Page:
Engineering Education Scenario in India

Engineering Education Scenario in India

The field of engineering was initially meant to make the lives of human beings comfortable; and as the world developed, there were many important changes seen in how engineering was perceived and in the importance of the field as a career. As a result, today, a high percentage of school pass-outs see IIT-JEE as the ultimate option. Lakhs of youngsters appear for engineering entrance exams, like the JEE and AIEEE, with a hope to get admission into one of the elite engineering colleges in India, such as the IITs, NITs, and others.

Engineering education started during the British era in India and the first engineering college in India was established in Roorkee, called the Thomson Engineering College. Then, there was more emphasis laid on Civil Engineering. However, engineering has seen tremendous growth since then, and both, the number of students and the number of colleges have grown massively today.

The present scene

The recent growth in engineering colleges in India has been overwhelming, because of the privately funded educational institutions that have been popping up like mushrooms all across the country. There are hundreds of national, state, and university level exams for admissions to engineering courses, which see millions of students appearing for them every year. AIEEE alone sees about 4 lakh students appearing for the exam, inviting heavy competition among the students.

India has almost emerged as the largest producer and the single largest pool of engineering talent. According to the All India Council for Technical Education (AICTE) stats for 2013, there were around 4,01,791 engineers completing their courses from different engineering colleges and institutes, and the number increased to 4,64,743 the following year.

Engineering colleges in the country have been growing at swift rate of 20% per year. The five Indian states –Andhra Pradesh, Karnataka, Kerala, Maharashtra, and Tamil Nadu, alone, produce 69% of India’s total engineers, while another 14% are from Bihar, Gujarat, Orissa, Rajasthan and Uttar Pradesh, combined.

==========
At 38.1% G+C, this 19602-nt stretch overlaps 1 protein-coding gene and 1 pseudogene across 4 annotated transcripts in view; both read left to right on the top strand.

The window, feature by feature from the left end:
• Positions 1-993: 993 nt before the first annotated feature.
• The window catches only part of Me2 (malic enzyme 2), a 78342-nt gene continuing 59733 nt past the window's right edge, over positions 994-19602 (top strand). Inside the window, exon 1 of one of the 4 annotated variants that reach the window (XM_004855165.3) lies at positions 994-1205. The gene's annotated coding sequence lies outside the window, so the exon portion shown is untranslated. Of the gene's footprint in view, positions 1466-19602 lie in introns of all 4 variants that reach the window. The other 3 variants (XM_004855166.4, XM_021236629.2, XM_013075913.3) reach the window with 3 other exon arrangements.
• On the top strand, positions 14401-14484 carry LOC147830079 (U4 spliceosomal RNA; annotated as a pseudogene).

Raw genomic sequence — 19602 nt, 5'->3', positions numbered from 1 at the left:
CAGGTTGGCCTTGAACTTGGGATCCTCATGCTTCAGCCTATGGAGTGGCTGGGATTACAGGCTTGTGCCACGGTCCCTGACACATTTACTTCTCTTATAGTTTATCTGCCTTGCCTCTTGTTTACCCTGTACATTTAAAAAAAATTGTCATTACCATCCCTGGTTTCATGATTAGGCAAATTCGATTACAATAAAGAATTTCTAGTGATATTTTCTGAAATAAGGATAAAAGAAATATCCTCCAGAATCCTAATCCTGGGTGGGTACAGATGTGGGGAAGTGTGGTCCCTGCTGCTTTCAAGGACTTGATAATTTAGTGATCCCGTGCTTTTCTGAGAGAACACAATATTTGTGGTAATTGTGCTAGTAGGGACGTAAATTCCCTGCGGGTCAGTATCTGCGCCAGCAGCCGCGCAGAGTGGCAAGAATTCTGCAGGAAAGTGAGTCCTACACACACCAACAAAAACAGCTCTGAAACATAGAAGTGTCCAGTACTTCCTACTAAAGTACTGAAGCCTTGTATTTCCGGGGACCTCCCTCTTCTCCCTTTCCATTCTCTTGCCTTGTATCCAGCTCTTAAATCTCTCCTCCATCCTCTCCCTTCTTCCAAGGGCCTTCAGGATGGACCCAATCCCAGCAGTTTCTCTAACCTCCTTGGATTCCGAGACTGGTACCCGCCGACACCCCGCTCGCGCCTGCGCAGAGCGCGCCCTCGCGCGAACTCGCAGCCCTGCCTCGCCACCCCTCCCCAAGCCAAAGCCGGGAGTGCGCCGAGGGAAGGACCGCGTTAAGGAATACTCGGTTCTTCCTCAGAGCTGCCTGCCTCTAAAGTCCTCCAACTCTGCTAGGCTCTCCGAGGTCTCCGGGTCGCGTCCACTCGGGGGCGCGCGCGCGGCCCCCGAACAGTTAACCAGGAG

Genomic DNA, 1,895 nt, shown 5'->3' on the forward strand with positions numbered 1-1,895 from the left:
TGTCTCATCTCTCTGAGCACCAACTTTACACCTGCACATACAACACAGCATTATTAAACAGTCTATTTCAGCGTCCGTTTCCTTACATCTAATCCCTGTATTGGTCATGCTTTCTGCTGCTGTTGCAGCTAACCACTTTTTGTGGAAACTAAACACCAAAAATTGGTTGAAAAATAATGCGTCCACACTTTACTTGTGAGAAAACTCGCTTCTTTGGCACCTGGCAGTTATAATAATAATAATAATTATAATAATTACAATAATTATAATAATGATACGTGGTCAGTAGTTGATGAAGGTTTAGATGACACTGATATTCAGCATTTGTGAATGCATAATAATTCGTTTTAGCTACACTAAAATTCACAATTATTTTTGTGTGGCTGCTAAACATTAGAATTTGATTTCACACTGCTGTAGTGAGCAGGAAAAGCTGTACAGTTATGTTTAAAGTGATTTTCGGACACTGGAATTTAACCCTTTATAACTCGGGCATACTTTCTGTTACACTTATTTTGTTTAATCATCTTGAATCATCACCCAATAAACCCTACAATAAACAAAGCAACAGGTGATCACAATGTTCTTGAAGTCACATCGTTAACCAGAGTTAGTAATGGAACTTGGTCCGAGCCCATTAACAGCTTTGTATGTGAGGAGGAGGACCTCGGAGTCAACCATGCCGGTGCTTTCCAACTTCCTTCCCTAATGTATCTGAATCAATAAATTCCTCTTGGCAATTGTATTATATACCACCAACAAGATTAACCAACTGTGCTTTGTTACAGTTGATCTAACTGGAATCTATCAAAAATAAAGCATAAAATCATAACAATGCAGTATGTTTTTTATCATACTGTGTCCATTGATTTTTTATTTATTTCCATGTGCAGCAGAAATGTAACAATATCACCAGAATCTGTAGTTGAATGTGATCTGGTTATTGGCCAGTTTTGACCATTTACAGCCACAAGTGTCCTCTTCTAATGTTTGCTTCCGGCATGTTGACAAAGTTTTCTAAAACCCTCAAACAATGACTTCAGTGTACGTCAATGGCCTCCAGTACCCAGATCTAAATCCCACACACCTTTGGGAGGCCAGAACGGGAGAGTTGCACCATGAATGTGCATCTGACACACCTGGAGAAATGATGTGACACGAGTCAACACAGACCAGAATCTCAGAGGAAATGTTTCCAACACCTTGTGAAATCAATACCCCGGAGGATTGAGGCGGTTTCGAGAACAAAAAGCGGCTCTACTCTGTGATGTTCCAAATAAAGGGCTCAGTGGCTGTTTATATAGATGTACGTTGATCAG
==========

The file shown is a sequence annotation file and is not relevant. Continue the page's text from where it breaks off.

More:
What is happening?

So, when the population is so large, it unfortunately creates a situation where most of the youth does not get jobs, causing dissatisfaction and serious instability in the country’s economic and social conditions.Though the quantityof programmes, universities, and engineering colleges in Indiais increasing, there are a few areas that still lack. Students are taking their degrees for granted and collecting their graduation degrees despitenotbeing fully skilled for the industry.

About Employability

So, what can be the factors that would help an engineer increase the chances of his employability? Well, the ability of an engineer to apply the learned concepts andconstantly findingresolutions to complex problems and developing innovative things has to be the first consideration.

The state’s economic condition plays an important role too. In strained economic conditions, which are common in the country, companies often hesitate to spend much on training individuals and instead prefer candidates who have some skill sets and can be made billable soon.

Then, location is another strong factor in our country. While candidates from Tier-1 cities like Mumbai, Hyderabad and Bangalore are given better opportunities as compared to those who belong to the lower tier cities, they tend to develop more confidence and secure better jobs too. So, even if a candidate from a low tier city possesses equal qualifications and skills as the other, there are lesser chances of him finding a job and earning a high per-year salary.

Having soft skills is another important factor that determines employ ability these days, and unfortunately, it is among the most ignored in engineering colleges in India.The institutions and the students themselves need to sit up and take notice of these issues that are threatening the very stability of our country’s future and their personal careers.